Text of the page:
Molecular markers such as the V600E mutation in the BRAF gene, specific mutations in the RAS gene, and rearrangements or fusion of the PAX/PPARG and RET/PTC genes have been reported in thyroid cancer cases. 7 Prevalence rates between 2.5% and 44% have been established depending on the geographical region: they are high in children from Belarus and Ukraine who developed PTC after the Chernobyl catastrophe 8, but are low in cases where RET/CPT have been reported in areas with sufficient iodine intake, such as Japan 9; rearrangement is predominantly found in the papillary variant of thyroid carcinoma. 10 The RET proto-oncogene encodes a tyrosine kinase transmembrane receptor involved in the transduction of various signals related to cell transformation. 11 To date, at least 26 RET/PTC rearrangements have been described, although the presence of RET/PTC1 and RET/PTC3 rearrangements is greater. 12 RET/PTC is more common in classical tumors and in microcarcinomas, but the follicular and solid variants are rare, thus becoming an aggressive PTC subtype associated with RET/PTC3; the classical variant is associated with RET/PTC1. 13

The prognostic value of the RET/PTC rearrangement is unknown. Some studies have associated it with a higher percentage of relapse, lymph node metastasis and extrathyroid extension; some have documented a low proliferative activity with decreased cytoplasmic expression of E-cadherin; others have not detected any correlation between clinical-pathologic characteristics and RET/PTC. 14-16

Chronic lymphocytic thyroiditis is an autoimmune disorder that has been associated with papillary thyroid cancer; however, such association has not been fully established. Some authors state that it leads to better prognosis 17, while others relate it to more invasive tumor features. 18 Its association with the presence of RET/PTC is even more uncertain; in this regard, Sheils et al.19 found suggestive findings that RET/PTC1 rearrangement in patients with Hashimoto's thyroiditis is an early event of malignant transformation.

The objectives of this study were to describe the presence of the RET/PTC rearrangement in a population of Colombian patients with papillary thyroid cancer, and to evaluate the presence of lymphocytic thyroiditis in the samples by describing its relationship with demographic, clinical and histopathological characteristics.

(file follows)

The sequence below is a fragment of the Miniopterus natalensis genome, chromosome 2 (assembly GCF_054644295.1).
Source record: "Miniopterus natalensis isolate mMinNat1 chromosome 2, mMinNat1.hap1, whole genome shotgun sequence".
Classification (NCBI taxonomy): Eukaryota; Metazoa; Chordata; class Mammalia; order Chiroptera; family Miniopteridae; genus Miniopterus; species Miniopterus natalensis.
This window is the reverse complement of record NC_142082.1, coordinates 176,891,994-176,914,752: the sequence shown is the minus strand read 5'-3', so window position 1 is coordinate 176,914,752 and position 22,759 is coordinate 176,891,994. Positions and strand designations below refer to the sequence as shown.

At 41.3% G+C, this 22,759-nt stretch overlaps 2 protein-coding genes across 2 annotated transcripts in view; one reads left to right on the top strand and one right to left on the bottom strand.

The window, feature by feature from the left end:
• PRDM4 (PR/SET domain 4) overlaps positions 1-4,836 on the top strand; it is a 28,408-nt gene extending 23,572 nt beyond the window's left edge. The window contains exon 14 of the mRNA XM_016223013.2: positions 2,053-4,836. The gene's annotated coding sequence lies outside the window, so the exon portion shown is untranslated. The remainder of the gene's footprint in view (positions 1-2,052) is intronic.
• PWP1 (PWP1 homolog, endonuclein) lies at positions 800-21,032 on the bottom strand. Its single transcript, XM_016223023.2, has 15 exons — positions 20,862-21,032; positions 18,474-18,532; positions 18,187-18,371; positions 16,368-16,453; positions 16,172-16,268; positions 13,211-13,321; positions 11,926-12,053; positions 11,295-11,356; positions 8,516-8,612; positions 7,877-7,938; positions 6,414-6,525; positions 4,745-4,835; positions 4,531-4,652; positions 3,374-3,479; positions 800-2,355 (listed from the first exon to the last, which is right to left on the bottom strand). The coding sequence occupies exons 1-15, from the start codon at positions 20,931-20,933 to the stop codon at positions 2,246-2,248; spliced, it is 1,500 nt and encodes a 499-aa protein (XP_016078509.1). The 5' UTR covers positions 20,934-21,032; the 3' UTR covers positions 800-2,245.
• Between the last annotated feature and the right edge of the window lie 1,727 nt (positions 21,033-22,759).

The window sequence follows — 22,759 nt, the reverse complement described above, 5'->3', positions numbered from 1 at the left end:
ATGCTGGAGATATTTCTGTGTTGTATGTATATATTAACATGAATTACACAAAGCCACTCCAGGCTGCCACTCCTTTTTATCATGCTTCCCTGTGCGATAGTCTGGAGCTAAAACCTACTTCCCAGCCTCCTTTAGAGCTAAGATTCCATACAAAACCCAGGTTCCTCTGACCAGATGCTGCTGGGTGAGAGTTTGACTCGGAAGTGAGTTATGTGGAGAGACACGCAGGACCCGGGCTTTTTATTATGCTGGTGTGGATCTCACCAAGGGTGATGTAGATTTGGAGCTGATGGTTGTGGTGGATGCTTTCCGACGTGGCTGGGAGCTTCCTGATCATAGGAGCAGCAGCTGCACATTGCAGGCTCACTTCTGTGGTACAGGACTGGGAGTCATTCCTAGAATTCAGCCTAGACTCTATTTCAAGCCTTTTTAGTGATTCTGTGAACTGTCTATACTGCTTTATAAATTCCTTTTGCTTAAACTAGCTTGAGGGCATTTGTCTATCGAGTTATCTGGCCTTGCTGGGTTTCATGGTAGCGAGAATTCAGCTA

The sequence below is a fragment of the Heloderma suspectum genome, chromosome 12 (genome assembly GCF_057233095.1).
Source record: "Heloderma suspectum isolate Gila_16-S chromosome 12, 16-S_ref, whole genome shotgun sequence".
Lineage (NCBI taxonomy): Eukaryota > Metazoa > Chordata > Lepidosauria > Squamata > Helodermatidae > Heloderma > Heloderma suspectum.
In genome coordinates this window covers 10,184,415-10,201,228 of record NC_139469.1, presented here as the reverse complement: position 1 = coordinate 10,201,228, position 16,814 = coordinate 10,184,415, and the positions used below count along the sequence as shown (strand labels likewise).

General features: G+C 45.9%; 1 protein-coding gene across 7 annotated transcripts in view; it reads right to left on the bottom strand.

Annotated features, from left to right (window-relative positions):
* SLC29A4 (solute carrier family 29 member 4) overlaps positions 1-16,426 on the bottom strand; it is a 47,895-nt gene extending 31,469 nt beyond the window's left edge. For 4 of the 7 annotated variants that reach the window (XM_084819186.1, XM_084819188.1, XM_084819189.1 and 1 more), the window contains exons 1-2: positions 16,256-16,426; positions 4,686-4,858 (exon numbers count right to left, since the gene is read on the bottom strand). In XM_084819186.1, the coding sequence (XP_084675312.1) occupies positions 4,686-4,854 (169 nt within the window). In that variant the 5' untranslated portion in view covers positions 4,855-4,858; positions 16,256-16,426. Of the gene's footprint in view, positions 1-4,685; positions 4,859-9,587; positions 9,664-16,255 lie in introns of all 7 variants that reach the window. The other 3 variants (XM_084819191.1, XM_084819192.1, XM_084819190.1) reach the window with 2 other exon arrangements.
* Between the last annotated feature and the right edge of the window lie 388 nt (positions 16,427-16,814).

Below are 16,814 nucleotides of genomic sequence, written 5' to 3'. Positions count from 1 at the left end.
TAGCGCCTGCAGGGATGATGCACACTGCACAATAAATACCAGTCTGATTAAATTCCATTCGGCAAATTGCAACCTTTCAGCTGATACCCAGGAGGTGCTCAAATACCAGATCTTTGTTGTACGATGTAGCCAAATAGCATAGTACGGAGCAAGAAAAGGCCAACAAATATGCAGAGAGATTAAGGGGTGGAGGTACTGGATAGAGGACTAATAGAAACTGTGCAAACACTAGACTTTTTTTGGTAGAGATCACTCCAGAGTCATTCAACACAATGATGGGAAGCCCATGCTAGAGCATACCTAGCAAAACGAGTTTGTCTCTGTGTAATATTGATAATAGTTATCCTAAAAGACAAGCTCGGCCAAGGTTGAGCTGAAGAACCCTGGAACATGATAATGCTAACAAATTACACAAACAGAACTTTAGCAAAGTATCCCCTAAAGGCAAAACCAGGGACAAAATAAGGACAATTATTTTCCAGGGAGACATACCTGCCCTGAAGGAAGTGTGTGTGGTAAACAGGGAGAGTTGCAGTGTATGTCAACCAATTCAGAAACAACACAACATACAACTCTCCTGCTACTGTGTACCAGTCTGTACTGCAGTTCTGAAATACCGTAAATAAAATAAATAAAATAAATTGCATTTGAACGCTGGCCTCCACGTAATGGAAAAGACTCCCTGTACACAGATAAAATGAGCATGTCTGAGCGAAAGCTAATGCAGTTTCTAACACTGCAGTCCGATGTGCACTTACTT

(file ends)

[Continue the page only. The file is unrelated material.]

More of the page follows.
Materials and methods

Design, population and execution

This descriptive study included papillary thyroid cancer patients operated between January 2013 and July 2015 at the Hospital de San José in Bogotá D.C., Colombia. The clinical records of patients who were taken to thyroidectomy with a diagnosis of papillary thyroid cancer were reviewed, and then histopathological characteristics were determined (histological type; tumor size; thyroiditis; lymphatic, vascular and nodal involvement; tumor extension, multicentricity and bilaterality); patients with and without lymphocytic thyroiditis were selected. Finally, the quality of paraffin tissue samples was verified for molecular testing. In addition, the variables age, sex, comorbidities, findings of post-therapy remnants, pre-ablation thyroglobulin, antithyroglobulin antibodies and relapse after iodotherapy were included in the records.

Tumor specimen processing and genetic analysis

Tumor tissue was studied by a pathologist using light microscopy to demarcate the tumor. From the paraffin bloc, a sample was cut into a 7 μπι-thick slice and then microdissected with a needle to ensure more than 80% of tumor tissue in the analyzed sample. The sample was collected in 1.5mL sterile tubes free of DNA and RNase. A specific paraffin-embedded tissue kit was used for RNA extraction (RecoverAll™ Total Nucleic Acid Isolation Kit for FFPE Tissues Ambion®). RNA was quantified using the Qubit RNA HS assay kit from Life Technologies®.

In addition, a reverse transcriptase polymerase chain reaction (PCR) was performed to obtain cDNA, which was used for real-time PCR to detect the RET/PTC1 gene rearrangement using an expression assay with Taqman probes (Applied Biosystems®).

DNA designed according to the RET/PTC1 rearrangement (NM_001145262.1) and cloned into a plasmid was used as positive control. The GAPDH gene and internal PCR control (IPC) were used as amplification control. The samples were prepared with a total volume of 20ul with the concentrations suggested by the qPCR assay and the amplification conditions used were: 50°Cx2min and 95°Cx10min, followed by 40 cycles of 95°Cx15sec and 60°Cx1min. Samples that adequately amplified controls and did not amplify RET/PTC1 were considered negative.

Analysis plan

The variables were entered in a Microsoft Excel 2011 spreadsheet and analyzed in Stata 13 (StataCorp. 2013. Stata Statistical Software: Release 13. College Station, TX: StataCorp LP).

A descriptive analysis was carried out using absolute and relative frequencies for the qualitative variables, and measures of central tendency and dispersion according to the distribution of the data for the quantitative variables. Finally, an exploratory stratified analysis on the presence of the RET/PTC1 gene rearrangement, lymphocytic thyroiditis and prognostic variables was also made.

Ethical considerations